One cannot examine the nature of Italian American literature and culture without first taking stock of its culture-of-origin. Like my grandfather’s native town in Sicily, Randazzo, that culture has been accumulating its hoard of artifacts and steeping in its distinctive characteristics for 2500 years—give or take a century—and its contributions have been enormous. Italian culture has donated to the Western tradition among its most noted works of art and architecture (Brunelleschi, Michelangelo); literature (Dante, Eco); politics (Augustus, Machiavelli); music (Verdi, Respighi); science (Volta, Fermi); film (Rossellini, Fellini); design (Ferrari, la moda Italiana); and, of course, copious food. But what becomes of such a rich patrimony when it emigrates to a land founded on much cooler, restrained, northern Anglo-Saxon Protestant culture? How does it fare when transplanted to the North American climate? Does the disparity between the wealthier, urbanized north of Italy and the poorer, agrarian countryside of the south, from which the preponderance of immigrants to the United States came, beginning in the late nineteenth century, account for differences between an Italian and an Italian American culture? To what degree have the characteristics of Italian American culture become assimilated into that of the United States? Do we even think of “Italian American” as an ethnicity any longer?
In order to examine the emigration of Italian culture to these shores, we should first examine one or two classics of modern Italian literature, Giuseppe di Lampedusa’s The Leopard, which not only charts Sicily’s transition from aristocratic province to democratic nation but also provides in Don Fabrizio the model of all dons to come. Leonardo Sciascia, in his political novellas, Sicilian Uncles, explores the bravado and the stubbornness of men who meet the suffering visited upon them by the Allied invasion of Sicily with sardonic wit and the conviction that, after previous invasions by Greeks, Arabs, Normans, Spanish and French Bourbons, the Nazi occupiers and American liberators will also pass into history.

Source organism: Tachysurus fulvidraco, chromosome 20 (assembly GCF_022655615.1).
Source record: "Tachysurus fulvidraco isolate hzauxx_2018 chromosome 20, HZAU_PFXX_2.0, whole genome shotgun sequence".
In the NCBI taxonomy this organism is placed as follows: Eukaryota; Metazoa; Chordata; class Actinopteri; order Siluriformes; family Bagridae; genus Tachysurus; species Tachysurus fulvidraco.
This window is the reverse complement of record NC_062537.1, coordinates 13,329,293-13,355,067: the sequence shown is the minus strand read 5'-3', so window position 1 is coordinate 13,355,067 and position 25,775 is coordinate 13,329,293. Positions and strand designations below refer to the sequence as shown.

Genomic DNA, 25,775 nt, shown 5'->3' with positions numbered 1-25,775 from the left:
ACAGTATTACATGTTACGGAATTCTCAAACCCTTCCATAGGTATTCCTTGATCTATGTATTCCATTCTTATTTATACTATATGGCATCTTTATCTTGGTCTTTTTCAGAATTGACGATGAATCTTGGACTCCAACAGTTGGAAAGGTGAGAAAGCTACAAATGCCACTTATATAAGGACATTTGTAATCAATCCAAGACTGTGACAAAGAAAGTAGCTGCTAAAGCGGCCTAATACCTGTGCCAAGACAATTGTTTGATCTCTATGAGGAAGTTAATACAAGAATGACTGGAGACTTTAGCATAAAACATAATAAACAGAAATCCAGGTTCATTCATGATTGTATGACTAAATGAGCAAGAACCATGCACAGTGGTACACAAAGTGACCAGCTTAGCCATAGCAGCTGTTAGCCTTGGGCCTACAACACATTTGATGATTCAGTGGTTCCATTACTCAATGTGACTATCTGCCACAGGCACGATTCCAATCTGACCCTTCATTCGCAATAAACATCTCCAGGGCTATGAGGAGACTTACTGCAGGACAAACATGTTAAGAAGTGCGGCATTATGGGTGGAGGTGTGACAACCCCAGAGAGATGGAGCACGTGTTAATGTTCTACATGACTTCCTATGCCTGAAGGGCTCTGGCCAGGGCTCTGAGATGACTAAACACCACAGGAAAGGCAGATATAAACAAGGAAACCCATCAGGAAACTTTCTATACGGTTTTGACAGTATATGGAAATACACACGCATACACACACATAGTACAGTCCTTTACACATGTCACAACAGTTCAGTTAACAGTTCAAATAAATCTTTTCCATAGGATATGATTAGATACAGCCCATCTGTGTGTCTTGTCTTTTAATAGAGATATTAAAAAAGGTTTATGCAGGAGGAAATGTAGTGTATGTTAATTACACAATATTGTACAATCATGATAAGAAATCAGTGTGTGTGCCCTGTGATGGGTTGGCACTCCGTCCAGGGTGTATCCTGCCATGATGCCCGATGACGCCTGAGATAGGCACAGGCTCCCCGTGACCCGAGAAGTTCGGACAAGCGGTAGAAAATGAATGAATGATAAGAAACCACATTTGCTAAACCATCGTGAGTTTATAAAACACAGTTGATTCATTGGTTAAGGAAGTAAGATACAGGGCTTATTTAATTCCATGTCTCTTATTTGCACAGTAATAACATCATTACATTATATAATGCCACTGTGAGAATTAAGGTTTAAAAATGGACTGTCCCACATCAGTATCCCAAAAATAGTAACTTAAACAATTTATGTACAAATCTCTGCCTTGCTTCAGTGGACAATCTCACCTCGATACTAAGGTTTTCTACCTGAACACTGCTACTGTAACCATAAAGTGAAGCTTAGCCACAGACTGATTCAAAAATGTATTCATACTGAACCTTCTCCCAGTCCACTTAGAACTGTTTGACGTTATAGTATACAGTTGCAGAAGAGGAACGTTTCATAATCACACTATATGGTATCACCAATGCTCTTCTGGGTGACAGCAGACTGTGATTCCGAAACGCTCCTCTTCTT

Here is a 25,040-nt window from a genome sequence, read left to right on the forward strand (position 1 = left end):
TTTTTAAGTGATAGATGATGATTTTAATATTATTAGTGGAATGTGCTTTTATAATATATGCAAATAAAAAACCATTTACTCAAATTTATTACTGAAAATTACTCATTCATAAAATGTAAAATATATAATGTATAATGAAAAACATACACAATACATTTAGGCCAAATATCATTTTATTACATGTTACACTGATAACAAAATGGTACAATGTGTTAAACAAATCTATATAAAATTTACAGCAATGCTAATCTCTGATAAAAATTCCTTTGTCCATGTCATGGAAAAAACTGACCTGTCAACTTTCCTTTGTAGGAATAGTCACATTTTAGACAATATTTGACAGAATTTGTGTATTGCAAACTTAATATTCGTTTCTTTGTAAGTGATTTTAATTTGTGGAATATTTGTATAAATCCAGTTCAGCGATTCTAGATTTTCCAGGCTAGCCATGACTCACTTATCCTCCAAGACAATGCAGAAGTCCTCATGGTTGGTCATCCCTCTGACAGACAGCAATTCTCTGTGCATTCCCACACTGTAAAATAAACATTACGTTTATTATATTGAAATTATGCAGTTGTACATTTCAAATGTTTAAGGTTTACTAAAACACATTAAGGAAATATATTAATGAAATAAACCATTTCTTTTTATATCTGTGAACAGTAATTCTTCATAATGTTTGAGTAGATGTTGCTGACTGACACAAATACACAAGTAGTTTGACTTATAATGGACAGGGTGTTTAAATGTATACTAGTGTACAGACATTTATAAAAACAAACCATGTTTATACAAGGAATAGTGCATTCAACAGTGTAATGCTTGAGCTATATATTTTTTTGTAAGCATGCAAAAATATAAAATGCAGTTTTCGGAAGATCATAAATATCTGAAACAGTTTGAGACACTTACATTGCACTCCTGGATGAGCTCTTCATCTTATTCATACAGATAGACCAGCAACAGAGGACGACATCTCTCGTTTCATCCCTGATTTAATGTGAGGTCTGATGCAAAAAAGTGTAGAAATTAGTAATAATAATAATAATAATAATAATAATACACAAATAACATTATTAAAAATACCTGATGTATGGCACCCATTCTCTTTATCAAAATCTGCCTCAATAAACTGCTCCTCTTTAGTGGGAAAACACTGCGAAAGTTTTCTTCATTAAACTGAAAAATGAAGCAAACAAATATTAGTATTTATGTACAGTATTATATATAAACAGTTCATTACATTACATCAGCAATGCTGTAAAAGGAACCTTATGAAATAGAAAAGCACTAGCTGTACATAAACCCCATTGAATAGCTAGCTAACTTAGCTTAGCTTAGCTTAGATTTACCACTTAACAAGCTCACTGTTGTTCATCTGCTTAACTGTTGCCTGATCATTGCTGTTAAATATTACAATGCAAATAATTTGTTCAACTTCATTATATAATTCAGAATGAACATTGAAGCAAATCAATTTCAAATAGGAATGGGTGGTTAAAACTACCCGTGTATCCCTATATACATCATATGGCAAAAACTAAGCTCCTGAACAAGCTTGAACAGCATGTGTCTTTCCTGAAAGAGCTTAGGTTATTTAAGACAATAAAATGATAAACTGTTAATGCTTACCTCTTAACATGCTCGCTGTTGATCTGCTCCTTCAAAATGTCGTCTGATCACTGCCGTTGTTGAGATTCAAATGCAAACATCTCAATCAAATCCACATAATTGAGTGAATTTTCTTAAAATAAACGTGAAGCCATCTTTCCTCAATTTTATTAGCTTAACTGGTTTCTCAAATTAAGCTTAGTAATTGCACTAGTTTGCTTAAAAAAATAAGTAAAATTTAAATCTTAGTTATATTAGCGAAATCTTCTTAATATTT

We then will turn to fictional and autobiographical accounts of Italian immigrant culture, including excerpts from Gay Talese’s Unto the Sons, Barbara Grizzuti Harrison’s Italian Days, Mario Puzo’s The Godfather and Pietro di Donato’s Christ in Concrete. Jerre Mangione treats life in an ethnic enclave in Mount Allegro, set in his native Rochester, NY, where, in order to dispel the association of Sicilians with knife-wielding “dagos,” he declines to join to the pocket-knife carrying Boy Scouts of America. Following the fatal attraction of Americans to the mystique of organized crime, we’ll examine the deliberate misconstructions of Italian American culture by correlating the famous Indian actor, Iron Eyes Cody (the son of Sicilian emigrants to New Orleans whose real name was Oscar DeCorti), Francis Ford Coppola’s The Godfather, Part I, and the Columbus Day episode of The Sopranos. Finally, we’ll read three postmodern fictions by Italian American writers who consider all cultural aspects to be artful constructions, including those they’ve inherited: Carole Maso’s Ghost Dance, Gilbert Sorrentino’s Little Casino, and excerpts from Don DeLillo’s Underworld.
Course requirements include two intermediate length papers and a final research paper that will integrate historical, cultural and critical sources.
Last revised on Monday, March 28, 2005
Copyright © 2005 Joseph M. Conte. All Rights Reserved.